Hue Jackson isn't pointing fingers when it comes to the Browns' recent offensive struggles. Instead, the head coach took ownership after three straight displays that watched Cleveland struggle to mount much of an attack.
"I keep telling you guys, I take responsibility for it," Jackson said Wednesday. "This is my offense and it starts with me. So I take it all. It is all good."
Now, the Browns will try and pinpoint pressure points and shore up matters before hosting the Giants this weekend.
"We have to play better. We have to coach better, play better on that side of the ball," Jackson said. "We have had some tremendous challenges over the last several weeks and I think we understand that we have not played as well as I think we can."
In November, the Browns are averaging less than nine points and 192 yards a game. Two of those performances came against two of the league's better defenses in the Cowboys and Ravens. But Cleveland won't lean on that dynamic as an excuse. "I think defenses have something to do with that," Jackson said, "and we have something to do with that."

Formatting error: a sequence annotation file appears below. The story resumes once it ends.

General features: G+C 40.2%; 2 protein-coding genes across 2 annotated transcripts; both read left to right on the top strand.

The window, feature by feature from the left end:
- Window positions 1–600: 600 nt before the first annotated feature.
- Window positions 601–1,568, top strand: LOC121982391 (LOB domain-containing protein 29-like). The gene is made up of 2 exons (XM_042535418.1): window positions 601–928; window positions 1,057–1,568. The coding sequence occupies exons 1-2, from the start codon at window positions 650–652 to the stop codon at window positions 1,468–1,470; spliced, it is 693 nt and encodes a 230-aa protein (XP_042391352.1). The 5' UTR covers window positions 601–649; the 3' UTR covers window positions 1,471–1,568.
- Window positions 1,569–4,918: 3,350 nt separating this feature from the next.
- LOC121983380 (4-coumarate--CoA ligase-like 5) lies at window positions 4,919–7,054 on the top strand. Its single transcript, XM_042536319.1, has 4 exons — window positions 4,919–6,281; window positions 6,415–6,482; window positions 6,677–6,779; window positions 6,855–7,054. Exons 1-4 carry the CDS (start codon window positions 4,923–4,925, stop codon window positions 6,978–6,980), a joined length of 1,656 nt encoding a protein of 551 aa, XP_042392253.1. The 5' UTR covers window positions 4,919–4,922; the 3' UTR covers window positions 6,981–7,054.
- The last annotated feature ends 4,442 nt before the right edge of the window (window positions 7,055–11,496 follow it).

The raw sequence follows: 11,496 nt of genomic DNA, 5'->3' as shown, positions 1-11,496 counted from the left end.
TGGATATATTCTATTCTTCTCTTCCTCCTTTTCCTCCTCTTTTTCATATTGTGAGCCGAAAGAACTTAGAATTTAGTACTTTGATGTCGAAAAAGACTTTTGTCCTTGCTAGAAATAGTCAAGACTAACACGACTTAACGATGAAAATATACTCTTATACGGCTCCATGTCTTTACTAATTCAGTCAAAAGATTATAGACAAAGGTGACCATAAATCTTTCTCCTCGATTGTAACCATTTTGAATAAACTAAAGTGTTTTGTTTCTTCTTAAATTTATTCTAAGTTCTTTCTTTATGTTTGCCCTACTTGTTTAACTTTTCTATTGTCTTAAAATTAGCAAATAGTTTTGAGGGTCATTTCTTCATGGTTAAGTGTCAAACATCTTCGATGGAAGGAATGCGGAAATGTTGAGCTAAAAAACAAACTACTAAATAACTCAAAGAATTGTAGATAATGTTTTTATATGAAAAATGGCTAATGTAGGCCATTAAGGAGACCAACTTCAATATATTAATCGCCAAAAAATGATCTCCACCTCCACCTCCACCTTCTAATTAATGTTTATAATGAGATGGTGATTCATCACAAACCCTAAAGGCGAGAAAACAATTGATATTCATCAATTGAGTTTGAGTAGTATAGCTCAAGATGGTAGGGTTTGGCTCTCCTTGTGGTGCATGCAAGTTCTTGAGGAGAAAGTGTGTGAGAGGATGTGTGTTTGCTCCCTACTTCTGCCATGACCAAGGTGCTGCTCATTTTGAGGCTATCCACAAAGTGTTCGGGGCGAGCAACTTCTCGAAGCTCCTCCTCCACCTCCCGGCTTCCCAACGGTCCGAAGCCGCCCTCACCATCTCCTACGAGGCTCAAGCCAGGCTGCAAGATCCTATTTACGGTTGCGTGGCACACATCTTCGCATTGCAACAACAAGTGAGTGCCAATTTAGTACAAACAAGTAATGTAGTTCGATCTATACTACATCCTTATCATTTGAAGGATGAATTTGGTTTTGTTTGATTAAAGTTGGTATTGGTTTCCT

Instead, Jackson has spoken of a need to re-establish a once-powerful run game and get the ball into the hands of playmakers such as Terrelle Pryor Sr., Duke Johnson Jr., Isaiah Crowell, Corey Coleman, Gary Barnidge and others. "I want to get all of our skilled players more involved," he said.
Pryor, though, said there's a certain responsibility that falls on the players — even if Jackson continues to place the onus on himself.
"He never blames anyone really, he takes it on himself and we all know it's not him, it's little things," Pryor said.
"We go back and watch the film and it's like little tiny blocks that you see if a guy just got him and got the gap, Crowell would have broken one. There's just different things like that just happen and we have to take advantage of the looks and advantage of what coach says … we all know and trust and believe in the offense he puts out there for us and we have to go out and do it. It comes down to that.
"At the end of the day, this game is about players," Pryor continued, "and we've got to make plays and I think our coach does a great job of putting us in position."
In any case, Jackson said the Browns are working toward finishing the final five weeks of the season the "right way."
"We like to get our offense going and get them playing for four quarters," he said, referencing the team's second-half struggles this season. "We have not done that in a while, you know. So we just have to keep getting better."